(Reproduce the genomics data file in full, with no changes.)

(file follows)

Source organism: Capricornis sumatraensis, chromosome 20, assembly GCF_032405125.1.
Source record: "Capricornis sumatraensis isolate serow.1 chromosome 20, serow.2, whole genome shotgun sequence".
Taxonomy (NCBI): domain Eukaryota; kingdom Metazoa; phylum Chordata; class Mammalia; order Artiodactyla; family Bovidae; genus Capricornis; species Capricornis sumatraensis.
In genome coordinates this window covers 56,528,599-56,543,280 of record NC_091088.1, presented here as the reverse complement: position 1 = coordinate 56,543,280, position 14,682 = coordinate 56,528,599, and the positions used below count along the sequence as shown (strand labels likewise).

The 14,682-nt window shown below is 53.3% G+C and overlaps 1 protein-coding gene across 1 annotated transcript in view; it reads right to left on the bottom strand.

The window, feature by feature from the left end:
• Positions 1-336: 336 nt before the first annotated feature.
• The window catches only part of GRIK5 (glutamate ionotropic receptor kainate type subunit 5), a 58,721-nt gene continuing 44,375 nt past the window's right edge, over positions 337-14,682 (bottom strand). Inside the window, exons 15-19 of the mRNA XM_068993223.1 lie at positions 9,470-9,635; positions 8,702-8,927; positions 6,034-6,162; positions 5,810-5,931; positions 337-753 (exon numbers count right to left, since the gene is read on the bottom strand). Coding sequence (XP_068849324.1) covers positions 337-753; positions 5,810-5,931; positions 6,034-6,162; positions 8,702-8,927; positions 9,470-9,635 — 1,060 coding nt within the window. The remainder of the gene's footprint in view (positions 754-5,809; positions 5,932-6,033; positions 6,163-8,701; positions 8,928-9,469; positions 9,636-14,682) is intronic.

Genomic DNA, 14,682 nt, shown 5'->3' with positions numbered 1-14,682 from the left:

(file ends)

Source organism: Capricornis sumatraensis, chromosome 20, assembly GCF_032405125.1.
Source record: "Capricornis sumatraensis isolate serow.1 chromosome 20, serow.2, whole genome shotgun sequence".
Taxonomy (NCBI): domain Eukaryota; kingdom Metazoa; phylum Chordata; class Mammalia; order Artiodactyla; family Bovidae; genus Capricornis; species Capricornis sumatraensis.
In genome coordinates this window covers 56,528,599-56,543,280 of record NC_091088.1, presented here as the reverse complement: position 1 = coordinate 56,543,280, position 14,682 = coordinate 56,528,599, and the positions used below count along the sequence as shown (strand labels likewise).

The 14,682-nt window shown below is 53.3% G+C and overlaps 1 protein-coding gene across 1 annotated transcript in view; it reads right to left on the bottom strand.

The window, feature by feature from the left end:
• Positions 1-336: 336 nt before the first annotated feature.
• The window catches only part of GRIK5 (glutamate ionotropic receptor kainate type subunit 5), a 58,721-nt gene continuing 44,375 nt past the window's right edge, over positions 337-14,682 (bottom strand). Inside the window, exons 15-19 of the mRNA XM_068993223.1 lie at positions 9,470-9,635; positions 8,702-8,927; positions 6,034-6,162; positions 5,810-5,931; positions 337-753 (exon numbers count right to left, since the gene is read on the bottom strand). Coding sequence (XP_068849324.1) covers positions 337-753; positions 5,810-5,931; positions 6,034-6,162; positions 8,702-8,927; positions 9,470-9,635 — 1,060 coding nt within the window. The remainder of the gene's footprint in view (positions 754-5,809; positions 5,932-6,033; positions 6,163-8,701; positions 8,928-9,469; positions 9,636-14,682) is intronic.

Genomic DNA, 14,682 nt, shown 5'->3' with positions numbered 1-14,682 from the left: